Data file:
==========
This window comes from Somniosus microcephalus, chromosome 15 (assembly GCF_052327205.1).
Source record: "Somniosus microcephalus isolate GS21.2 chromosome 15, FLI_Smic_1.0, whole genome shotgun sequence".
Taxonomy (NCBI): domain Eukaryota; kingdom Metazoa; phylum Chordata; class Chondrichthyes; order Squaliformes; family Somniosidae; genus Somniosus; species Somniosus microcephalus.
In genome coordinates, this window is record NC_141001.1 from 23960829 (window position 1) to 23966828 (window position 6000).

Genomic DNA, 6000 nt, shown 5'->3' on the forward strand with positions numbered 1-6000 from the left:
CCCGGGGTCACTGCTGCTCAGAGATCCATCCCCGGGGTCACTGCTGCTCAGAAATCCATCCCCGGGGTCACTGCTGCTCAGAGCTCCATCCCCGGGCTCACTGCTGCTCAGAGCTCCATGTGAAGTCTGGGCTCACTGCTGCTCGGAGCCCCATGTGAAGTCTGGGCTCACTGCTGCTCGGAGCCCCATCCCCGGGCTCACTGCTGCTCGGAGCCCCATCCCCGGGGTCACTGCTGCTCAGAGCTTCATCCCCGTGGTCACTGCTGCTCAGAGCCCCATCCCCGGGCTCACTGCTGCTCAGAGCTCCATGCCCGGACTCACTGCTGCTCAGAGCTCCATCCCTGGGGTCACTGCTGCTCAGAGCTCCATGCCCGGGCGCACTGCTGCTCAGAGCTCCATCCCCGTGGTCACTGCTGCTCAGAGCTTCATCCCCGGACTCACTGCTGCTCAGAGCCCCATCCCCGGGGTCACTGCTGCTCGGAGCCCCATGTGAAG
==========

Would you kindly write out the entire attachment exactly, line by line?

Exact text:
This window comes from Somniosus microcephalus, chromosome 15 (assembly GCF_052327205.1).
Source record: "Somniosus microcephalus isolate GS21.2 chromosome 15, FLI_Smic_1.0, whole genome shotgun sequence".
Taxonomy (NCBI): domain Eukaryota; kingdom Metazoa; phylum Chordata; class Chondrichthyes; order Squaliformes; family Somniosidae; genus Somniosus; species Somniosus microcephalus.
In genome coordinates, this window is record NC_141001.1 from 23960829 (window position 1) to 23966828 (window position 6000).

Genomic DNA, 6000 nt, shown 5'->3' on the forward strand with positions numbered 1-6000 from the left:
CCCGGGGTCACTGCTGCTCAGAGATCCATCCCCGGGGTCACTGCTGCTCAGAAATCCATCCCCGGGGTCACTGCTGCTCAGAGCTCCATCCCCGGGCTCACTGCTGCTCAGAGCTCCATGTGAAGTCTGGGCTCACTGCTGCTCGGAGCCCCATGTGAAGTCTGGGCTCACTGCTGCTCGGAGCCCCATCCCCGGGCTCACTGCTGCTCGGAGCCCCATCCCCGGGGTCACTGCTGCTCAGAGCTTCATCCCCGTGGTCACTGCTGCTCAGAGCCCCATCCCCGGGCTCACTGCTGCTCAGAGCTCCATGCCCGGACTCACTGCTGCTCAGAGCTCCATCCCTGGGGTCACTGCTGCTCAGAGCTCCATGCCCGGGCGCACTGCTGCTCAGAGCTCCATCCCCGTGGTCACTGCTGCTCAGAGCTTCATCCCCGGACTCACTGCTGCTCAGAGCCCCATCCCCGGGGTCACTGCTGCTCGGAGCCCCATGTGAAG